Spectroscopic analysis and characterisation of cosmetic powders

Kulikov, E 2013, Spectroscopic analysis and characterisation of cosmetic powders, Doctor of Philosophy (PhD), Applied Science, RMIT University.


Document type: Thesis
Collection: Theses

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Title Spectroscopic analysis and characterisation of cosmetic powders
Author(s) Kulikov, E
Year 2013
Abstract The material components of 39 cosmetic foundation powders, 23 being mineral-based and 17 traditional-based formulations, have been studied by X-ray Fluorescence (XRF), X-ray powder Diffraction (XRD) and spectroscopic analysis in the visible region, and mid and near-infrared regions. Chemometric applications including Principal Component Analysis (PCA), 2D correlation and multivariate curve resolution techniques have been applied to data to aid in interpretation and classify samples based on similarities and differences in formulations. The composition of mineral and traditional-based foundation powders was found to be quite different. Traditional formulations comprised of talc and, in some cases, calcium carbonate, while mineral-based samples contained larger amounts of mica.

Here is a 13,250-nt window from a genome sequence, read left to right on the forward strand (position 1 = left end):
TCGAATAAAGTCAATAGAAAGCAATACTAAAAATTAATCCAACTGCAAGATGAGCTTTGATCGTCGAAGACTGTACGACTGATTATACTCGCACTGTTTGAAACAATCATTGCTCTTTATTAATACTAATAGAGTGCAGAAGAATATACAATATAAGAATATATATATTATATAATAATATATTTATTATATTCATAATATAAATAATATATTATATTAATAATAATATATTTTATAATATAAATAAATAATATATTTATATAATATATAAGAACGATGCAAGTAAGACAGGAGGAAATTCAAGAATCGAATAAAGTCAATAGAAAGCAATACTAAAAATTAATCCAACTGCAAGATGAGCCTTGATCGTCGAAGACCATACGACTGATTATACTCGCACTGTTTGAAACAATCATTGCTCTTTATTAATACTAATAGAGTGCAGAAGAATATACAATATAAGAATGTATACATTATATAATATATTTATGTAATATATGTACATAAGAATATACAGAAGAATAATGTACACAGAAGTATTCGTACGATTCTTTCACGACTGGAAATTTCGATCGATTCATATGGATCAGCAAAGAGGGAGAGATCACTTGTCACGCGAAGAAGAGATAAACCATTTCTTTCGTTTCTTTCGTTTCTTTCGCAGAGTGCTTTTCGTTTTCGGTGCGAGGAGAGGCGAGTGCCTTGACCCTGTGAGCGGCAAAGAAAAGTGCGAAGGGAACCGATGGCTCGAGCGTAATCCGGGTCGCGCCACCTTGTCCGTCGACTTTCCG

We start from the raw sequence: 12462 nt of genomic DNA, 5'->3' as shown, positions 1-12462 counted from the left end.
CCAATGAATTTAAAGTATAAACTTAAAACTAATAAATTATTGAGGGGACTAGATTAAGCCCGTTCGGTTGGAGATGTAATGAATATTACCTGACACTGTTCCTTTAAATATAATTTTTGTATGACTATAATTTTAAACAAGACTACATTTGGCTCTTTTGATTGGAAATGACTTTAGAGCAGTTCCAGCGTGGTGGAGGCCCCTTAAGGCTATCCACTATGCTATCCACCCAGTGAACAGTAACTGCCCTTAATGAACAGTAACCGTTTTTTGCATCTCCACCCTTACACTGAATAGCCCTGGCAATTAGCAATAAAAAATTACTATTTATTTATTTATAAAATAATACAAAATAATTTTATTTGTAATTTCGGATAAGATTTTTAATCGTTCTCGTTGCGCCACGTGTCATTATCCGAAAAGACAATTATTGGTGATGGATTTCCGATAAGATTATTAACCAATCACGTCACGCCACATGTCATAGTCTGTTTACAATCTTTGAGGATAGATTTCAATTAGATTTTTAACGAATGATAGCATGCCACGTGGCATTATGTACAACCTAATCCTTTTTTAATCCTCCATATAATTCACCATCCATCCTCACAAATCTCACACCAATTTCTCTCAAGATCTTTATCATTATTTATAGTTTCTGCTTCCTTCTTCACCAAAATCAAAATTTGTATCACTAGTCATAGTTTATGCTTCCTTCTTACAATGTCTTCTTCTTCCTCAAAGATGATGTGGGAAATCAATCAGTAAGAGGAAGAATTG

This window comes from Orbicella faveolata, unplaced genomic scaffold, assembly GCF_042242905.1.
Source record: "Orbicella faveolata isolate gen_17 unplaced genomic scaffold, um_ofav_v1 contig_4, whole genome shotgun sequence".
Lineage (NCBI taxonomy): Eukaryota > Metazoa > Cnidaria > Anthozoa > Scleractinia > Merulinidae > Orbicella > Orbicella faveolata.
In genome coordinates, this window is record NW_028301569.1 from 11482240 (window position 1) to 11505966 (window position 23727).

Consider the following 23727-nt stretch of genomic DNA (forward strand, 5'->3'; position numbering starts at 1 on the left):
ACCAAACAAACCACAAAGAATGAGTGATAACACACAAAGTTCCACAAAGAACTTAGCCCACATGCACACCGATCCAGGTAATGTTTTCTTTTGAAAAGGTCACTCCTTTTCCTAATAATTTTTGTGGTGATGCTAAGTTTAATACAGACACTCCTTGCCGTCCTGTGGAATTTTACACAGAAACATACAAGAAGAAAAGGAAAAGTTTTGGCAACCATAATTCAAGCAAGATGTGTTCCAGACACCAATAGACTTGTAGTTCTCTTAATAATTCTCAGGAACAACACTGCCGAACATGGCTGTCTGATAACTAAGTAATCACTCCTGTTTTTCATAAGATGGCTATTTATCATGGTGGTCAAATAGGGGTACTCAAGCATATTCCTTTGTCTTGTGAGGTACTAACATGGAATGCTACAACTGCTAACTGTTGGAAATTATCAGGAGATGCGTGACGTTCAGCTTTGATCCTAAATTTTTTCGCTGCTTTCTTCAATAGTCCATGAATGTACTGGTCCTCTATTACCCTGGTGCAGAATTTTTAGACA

Some samples, denoted by their producers as mineral samples, were subsequently classified as traditional as they contained talc in their formulations. 2D correlation applied across two spectroscopic methods highlights positive correlating spectral features between techniques. Elemental concentrations produced through XRF analysis, were correlated with XRD data. In this manner XRF data successfully aided the interpretation of XRD data and confirmed components that could be represented by a single element in their component phases, in particular, zinc oxide, bismuth oxychloride and titanium dioxide.

FTIR (Fourier Transform Infrared Spectroscopy) analysis of samples in the mid and near infrared regions provided information on the structural and chemical composition of foundation samples. Correlation of XRD data and spectral data in the mid-infrared region confirmed the presence of talc, kaolin, calcium carbonate and mica in samples. 2 In general, mineral-based samples could be discriminated based on manufacturer, but traditional-based samples could not. The techniques and data analysis methods developed and applied here could be of benefit to the analysis of other complex, solid samples.
Degree Doctor of Philosophy (PhD)
Institution RMIT University
School, Department or Centre Applied Science
Keyword(s) Cosmetic foundation powders
Chemometric analysis
X-Ray Fluorescence
X-Ray Diffraction
Infrared Spectroscopy
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Created: Fri, 25 Oct 2013, 11:44:30 EST by Denise Paciocco
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